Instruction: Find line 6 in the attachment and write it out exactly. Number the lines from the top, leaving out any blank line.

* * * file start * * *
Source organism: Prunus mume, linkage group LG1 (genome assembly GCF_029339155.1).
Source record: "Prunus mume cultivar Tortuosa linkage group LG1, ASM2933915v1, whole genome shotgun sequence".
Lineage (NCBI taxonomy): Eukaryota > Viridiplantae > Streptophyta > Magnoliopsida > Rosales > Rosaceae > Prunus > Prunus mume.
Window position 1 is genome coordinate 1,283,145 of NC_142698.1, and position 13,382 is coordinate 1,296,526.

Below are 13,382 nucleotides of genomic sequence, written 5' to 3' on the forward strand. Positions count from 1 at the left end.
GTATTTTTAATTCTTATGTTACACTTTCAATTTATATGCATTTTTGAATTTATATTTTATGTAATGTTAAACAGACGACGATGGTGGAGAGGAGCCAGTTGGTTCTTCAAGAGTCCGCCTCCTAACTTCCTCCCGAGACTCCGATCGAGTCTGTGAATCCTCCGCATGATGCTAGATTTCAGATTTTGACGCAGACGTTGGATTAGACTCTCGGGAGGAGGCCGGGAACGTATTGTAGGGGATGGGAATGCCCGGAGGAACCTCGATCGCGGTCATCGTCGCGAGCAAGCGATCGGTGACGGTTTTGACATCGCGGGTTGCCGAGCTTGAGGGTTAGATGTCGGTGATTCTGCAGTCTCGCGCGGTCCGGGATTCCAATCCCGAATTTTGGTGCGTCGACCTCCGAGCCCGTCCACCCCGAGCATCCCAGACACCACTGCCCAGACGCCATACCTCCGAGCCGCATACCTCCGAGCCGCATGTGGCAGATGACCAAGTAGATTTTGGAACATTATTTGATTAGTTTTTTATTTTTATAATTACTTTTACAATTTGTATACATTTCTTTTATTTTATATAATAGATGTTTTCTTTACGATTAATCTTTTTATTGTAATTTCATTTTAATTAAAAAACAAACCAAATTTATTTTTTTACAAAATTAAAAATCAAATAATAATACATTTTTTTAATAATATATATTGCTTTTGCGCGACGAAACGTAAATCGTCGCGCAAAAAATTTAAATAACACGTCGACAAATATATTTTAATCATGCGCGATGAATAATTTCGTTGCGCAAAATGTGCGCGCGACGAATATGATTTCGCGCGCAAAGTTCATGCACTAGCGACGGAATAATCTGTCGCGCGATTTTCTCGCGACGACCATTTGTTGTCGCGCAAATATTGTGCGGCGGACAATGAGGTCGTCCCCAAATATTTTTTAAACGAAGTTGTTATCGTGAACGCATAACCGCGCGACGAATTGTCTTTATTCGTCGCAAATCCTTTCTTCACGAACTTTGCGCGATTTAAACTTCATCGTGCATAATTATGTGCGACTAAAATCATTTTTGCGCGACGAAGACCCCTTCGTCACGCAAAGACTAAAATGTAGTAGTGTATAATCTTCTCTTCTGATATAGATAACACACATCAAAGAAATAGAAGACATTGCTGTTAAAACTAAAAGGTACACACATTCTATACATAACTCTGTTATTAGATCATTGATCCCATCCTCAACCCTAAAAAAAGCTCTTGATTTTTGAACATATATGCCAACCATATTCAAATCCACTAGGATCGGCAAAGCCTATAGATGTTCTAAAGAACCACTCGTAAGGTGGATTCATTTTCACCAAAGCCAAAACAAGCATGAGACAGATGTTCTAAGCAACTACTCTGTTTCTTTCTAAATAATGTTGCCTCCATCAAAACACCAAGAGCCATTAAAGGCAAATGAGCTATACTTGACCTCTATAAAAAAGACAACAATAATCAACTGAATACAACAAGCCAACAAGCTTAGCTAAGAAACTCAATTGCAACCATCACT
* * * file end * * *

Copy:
GTATTTTTAATTCTTATGTTACACTTTCAATTTATATGCATTTTTGAATTTATATTTTATGTAATGTTAAACAGACGACGATGGTGGAGAGGAGCCAGTTGGTTCTTCAAGAGTCCGCCTCCTAACTTCCTCCCGAGACTCCGATCGAGTCTGTGAATCCTCCGCATGATGCTAGATTTCAGATTTTGACGCAGACGTTGGATTAGACTCTCGGGAGGAGGCCGGGAACGTATTGTAGGGGATGGGAATGCCCGGAGGAACCTCGATCGCGGTCATCGTCGCGAGCAAGCGATCGGTGACGGTTTTGACATCGCGGGTTGCCGAGCTTGAGGGTTAGATGTCGGTGATTCTGCAGTCTCGCGCGGTCCGGGATTCCAATCCCGAATTTTGGTGCGTCGACCTCCGAGCCCGTCCACCCCGAGCATCCCAGACACCACTGCCCAGACGCCATACCTCCGAGCCGCATACCTCCGAGCCGCATGTGGCAGATGACCAAGTAGATTTTGGAACATTATTTGATTAGTTTTTTATTTTTATAATTACTTTTACAATTTGTATACATTTCTTTTATTTTATATAATAGATGTTTTCTTTACGATTAATCTTTTTATTGTAATTTCATTTTAATTAAAAAACAAACCAAATTTATTTTTTTACAAAATTAAAAATCAAATAATAATACATTTTTTTAATAATATATATTGCTTTTGCGCGACGAAACGTAAATCGTCGCGCAAAAAATTTAAATAACACGTCGACAAATATATTTTAATCATGCGCGATGAATAATTTCGTTGCGCAAAATGTGCGCGCGACGAATATGATTTCGCGCGCAAAGTTCATGCACTAGCGACGGAATAATCTGTCGCGCGATTTTCTCGCGACGACCATTTGTTGTCGCGCAAATATTGTGCGGCGGACAATGAGGTCGTCCCCAAATATTTTTTAAACGAAGTTGTTATCGTGAACGCATAACCGCGCGACGAATTGTCTTTATTCGTCGCAAATCCTTTCTTCACGAACTTTGCGCGATTTAAACTTCATCGTGCATAATTATGTGCGACTAAAATCATTTTTGCGCGACGAAGACCCCTTCGTCACGCAAAGACTAAAATGTAGTAGTGTATAATCTTCTCTTCTGATATAGATAACACACATCAAAGAAATAGAAGACATTGCTGTTAAAACTAAAAGGTACACACATTCTATACATAACTCTGTTATTAGATCATTGATCCCATCCTCAACCCTAAAAAAAGCTCTTGATTTTTGAACATATATGCCAACCATATTCAAATCCACTAGGATCGGCAAAGCCTATAGATGTTCTAAAGAACCACTCGTAAGGTGGATTCATTTTCACCAAAGCCAAAACAAGCATGAGACAGATGTTCTAAGCAACTACTCTGTTTCTTTCTAAATAATGTTGCCTCCATCAAAACACCAAGAGCCATTAAAGGCAAATGAGCTATACTTGACCTCTATAAAAAAGACAACAATAATCAACTGAATACAACAAGCCAACAAGCTTAGCTAAGAAACTCAATTGCAACCATCACT